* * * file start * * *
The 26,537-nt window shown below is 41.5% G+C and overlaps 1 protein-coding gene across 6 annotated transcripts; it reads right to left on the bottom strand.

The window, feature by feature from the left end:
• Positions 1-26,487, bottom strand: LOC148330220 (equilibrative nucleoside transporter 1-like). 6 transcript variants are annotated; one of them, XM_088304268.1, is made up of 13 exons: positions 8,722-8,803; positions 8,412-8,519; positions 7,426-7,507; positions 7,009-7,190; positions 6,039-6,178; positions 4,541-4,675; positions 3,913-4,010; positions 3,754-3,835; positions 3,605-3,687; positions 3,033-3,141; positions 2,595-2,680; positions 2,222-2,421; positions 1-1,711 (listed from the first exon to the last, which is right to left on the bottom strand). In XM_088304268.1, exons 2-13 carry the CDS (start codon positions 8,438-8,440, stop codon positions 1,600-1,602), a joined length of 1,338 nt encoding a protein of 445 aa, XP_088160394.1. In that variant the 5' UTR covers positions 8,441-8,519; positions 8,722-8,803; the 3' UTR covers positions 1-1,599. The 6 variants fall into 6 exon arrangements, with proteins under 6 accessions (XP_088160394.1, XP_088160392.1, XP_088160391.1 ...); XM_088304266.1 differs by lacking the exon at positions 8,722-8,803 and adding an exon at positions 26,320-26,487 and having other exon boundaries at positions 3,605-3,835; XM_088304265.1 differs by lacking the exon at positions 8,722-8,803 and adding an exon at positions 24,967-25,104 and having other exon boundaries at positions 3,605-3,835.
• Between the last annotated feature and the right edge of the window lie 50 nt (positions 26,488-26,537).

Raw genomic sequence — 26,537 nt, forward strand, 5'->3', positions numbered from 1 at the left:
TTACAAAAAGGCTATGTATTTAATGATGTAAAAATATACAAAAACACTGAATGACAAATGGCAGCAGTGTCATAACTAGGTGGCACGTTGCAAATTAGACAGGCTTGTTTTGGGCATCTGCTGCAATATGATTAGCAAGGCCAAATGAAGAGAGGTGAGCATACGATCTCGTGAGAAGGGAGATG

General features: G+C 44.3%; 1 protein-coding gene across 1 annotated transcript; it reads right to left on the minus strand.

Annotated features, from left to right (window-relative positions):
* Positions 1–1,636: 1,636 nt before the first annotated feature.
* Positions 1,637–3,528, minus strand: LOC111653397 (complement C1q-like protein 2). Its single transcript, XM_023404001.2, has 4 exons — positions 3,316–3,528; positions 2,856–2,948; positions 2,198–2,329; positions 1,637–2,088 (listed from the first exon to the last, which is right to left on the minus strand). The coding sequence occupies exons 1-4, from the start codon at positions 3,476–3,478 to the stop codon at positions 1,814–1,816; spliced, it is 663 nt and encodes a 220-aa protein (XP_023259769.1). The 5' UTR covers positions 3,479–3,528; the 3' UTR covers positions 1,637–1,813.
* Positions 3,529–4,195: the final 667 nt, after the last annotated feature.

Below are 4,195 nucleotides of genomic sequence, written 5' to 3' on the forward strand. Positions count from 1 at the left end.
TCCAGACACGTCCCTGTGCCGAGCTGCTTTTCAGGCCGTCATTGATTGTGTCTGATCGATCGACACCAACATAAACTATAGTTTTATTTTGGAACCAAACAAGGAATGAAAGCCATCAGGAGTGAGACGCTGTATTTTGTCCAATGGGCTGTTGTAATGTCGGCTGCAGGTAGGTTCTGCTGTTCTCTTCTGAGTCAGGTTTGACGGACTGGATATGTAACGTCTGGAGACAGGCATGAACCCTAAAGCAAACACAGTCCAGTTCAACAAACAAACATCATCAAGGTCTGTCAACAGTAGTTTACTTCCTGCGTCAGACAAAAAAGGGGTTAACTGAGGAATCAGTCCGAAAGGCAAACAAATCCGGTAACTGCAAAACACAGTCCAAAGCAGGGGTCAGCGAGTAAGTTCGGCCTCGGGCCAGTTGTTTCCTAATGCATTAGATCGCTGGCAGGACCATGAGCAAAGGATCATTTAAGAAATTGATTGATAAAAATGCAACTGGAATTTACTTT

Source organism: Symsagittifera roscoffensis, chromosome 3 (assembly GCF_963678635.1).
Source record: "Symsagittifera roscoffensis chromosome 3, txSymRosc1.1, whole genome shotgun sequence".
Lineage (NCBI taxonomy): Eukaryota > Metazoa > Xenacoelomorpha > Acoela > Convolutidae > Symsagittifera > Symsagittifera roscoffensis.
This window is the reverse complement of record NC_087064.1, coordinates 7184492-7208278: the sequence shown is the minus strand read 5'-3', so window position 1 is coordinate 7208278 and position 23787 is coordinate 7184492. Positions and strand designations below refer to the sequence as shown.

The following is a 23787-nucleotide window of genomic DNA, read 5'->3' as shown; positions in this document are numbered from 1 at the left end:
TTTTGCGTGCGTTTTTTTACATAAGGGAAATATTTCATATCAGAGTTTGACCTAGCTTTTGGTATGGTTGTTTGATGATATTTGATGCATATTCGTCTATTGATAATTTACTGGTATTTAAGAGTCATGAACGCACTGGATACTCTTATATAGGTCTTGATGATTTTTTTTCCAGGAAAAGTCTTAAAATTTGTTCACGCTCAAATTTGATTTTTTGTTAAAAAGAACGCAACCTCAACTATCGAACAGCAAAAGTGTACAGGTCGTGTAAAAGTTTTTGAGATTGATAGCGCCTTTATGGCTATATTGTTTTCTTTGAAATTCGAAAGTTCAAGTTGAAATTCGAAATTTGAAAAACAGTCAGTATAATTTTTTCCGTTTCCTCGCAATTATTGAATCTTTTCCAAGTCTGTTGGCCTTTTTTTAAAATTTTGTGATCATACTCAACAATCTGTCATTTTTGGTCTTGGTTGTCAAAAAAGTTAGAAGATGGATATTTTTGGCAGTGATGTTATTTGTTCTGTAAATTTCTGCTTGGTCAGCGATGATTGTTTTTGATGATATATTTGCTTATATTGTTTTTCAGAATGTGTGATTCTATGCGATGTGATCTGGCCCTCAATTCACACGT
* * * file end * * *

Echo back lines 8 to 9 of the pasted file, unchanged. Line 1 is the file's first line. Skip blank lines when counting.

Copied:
Annotated features, from left to right (window-relative positions):
* Positions 1–1,636: 1,636 nt before the first annotated feature.